Definition of Lymph
The fluid that circulates through the lymph vessels. Lymph is clear and colorless or white with fat, depending on its location. It contains about 90 percent water and carries proteins, globulins, glucose, electrolytes, and other chemicals dissolved within it.
Leukocytes, primarily lymphocytes and monocytes, circulate in the lymph, suspended in the fluid. Lymph originates from and returns to the blood. Fluid from the blood (plasma) seeps from the capillaries into the spaces between the cells.
This interstitial fluid carries the nutrientsfrom the blood, surrounding the cells in a bath from which they withdraw the nutrients they need. Leukocytes in the blood move freely between the lymph and the blood. Lymph capillaries draw the interstitial fluid back into the lymph vessels, which carry the lymph they collect through a network of lymph vessels. Ultimately the lymph vessels return the lymph to the blood via its portals into the right and left subclavian veins.
Compared to the blood the heartpumps through the circulation, the lymph moves leisurely through its network of vessels, achieving a top rate of about 100 milliliters an hour in the major trunk vessels (the lymphatic ducts). It flows primarily as a function of gravity, with some help from the massaging actions of contracting skeletal muscles during movement.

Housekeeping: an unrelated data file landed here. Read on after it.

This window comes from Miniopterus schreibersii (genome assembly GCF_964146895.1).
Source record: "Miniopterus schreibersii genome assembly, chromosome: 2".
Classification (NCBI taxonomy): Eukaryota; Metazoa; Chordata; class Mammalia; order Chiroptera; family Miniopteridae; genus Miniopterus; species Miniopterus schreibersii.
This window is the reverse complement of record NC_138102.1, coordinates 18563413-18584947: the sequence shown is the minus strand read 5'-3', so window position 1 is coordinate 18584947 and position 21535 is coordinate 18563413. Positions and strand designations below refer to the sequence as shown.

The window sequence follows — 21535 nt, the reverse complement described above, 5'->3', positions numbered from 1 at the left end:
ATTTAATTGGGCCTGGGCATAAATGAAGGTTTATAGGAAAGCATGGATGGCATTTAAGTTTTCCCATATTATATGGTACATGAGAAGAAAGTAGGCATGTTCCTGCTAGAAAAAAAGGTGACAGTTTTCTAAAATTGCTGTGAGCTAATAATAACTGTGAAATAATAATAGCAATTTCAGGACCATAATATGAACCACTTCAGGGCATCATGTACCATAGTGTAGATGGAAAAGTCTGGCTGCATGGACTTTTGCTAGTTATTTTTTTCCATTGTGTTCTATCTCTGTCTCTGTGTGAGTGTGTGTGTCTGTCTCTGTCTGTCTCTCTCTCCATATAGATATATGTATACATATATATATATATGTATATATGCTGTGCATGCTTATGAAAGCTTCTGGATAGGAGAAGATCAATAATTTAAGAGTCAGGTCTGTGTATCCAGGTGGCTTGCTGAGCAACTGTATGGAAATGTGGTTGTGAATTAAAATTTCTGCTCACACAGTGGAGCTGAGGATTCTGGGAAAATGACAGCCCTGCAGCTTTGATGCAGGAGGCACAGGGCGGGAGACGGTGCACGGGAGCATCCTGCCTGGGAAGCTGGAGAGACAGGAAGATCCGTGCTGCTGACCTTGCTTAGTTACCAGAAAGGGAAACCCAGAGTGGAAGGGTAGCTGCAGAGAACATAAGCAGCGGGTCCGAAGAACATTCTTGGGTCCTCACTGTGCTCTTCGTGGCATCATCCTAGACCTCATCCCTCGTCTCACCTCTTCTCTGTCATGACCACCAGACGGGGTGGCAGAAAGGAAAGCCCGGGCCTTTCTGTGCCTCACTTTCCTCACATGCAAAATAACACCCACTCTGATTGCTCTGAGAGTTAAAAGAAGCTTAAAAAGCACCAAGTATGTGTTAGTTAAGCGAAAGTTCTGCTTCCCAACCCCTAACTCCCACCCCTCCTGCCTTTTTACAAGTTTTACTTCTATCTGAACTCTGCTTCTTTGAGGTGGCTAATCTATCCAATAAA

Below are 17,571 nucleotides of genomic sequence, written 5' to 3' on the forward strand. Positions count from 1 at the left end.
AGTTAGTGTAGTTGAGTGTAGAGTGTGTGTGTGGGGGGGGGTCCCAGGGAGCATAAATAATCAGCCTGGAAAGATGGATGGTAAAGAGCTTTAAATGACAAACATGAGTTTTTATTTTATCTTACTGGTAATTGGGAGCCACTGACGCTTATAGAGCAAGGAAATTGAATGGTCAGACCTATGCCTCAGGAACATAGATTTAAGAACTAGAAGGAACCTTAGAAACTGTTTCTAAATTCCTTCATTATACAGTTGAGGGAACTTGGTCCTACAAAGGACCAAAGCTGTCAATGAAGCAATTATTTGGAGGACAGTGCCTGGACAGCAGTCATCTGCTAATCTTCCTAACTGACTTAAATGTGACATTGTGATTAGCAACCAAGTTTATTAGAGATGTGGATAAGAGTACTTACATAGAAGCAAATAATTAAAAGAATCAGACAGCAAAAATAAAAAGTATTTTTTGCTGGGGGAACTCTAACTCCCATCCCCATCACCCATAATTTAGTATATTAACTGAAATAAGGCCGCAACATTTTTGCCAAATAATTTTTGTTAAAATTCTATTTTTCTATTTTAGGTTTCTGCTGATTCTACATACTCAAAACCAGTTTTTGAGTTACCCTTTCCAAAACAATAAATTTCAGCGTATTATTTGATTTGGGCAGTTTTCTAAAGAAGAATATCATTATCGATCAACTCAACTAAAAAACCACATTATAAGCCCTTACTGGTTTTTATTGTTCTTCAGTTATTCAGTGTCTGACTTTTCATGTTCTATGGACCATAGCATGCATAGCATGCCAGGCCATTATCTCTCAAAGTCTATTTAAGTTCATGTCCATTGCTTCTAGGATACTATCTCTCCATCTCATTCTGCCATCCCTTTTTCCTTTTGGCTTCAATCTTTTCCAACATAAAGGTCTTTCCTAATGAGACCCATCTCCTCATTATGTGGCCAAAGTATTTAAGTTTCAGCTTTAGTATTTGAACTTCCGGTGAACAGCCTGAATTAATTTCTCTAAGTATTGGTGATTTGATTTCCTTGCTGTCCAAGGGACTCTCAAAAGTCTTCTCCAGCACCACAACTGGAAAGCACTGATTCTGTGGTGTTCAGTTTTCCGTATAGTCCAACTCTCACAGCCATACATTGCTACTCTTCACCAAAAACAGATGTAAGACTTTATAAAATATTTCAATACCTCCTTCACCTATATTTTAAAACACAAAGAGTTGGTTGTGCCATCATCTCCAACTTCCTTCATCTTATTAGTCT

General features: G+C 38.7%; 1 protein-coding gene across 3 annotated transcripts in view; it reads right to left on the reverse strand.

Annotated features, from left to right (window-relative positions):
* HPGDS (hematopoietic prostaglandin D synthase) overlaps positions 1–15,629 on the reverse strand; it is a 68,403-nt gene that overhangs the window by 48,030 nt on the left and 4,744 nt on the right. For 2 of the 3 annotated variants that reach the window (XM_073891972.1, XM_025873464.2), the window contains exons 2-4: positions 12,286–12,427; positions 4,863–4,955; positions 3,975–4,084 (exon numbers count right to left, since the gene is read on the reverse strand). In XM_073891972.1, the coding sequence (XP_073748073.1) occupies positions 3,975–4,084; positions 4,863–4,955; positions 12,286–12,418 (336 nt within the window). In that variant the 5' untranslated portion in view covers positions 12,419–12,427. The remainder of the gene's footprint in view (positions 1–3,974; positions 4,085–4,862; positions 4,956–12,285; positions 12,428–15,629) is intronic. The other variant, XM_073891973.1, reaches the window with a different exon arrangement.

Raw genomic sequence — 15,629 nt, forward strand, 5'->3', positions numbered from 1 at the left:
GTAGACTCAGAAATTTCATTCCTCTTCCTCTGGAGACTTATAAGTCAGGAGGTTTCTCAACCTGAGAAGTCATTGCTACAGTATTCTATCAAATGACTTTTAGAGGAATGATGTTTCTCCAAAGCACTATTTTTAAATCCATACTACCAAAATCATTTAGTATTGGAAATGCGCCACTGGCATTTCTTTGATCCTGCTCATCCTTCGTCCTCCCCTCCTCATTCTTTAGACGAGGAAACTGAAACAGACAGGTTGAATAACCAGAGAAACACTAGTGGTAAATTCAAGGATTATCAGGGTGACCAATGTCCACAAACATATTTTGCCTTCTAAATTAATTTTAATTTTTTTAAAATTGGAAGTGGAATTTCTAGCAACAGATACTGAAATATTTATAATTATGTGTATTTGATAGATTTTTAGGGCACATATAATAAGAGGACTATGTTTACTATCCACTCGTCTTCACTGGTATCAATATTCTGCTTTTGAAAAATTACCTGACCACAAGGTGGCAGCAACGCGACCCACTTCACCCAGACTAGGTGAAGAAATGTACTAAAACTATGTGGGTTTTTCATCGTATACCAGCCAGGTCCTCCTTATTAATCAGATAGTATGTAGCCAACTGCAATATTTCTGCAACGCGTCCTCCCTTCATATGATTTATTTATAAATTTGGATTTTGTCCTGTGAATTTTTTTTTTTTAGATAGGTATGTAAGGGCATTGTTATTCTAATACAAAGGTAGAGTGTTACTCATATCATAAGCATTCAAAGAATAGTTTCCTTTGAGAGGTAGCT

Because most of the body’s infection-fighting action takes place in the lymph nodes and other lymph tissues, the lymph is the primary pathway for transporting pathogens for destruction by macrophages and other leukocytes in the lymph nodes.
The lymph also is the primary channel for the body to carry the residue of infection to other structures and systems that eliminate it from the body (through phagocytosis as well as other means). Cancer cells can overload the lymph, hijacking it to become the pathway for their spread (metastasis) to other organs and parts of the body.
For further discussion of blood and lymph structure and function please see the overview section “The Blood and Lymph.”
Page last reviewed: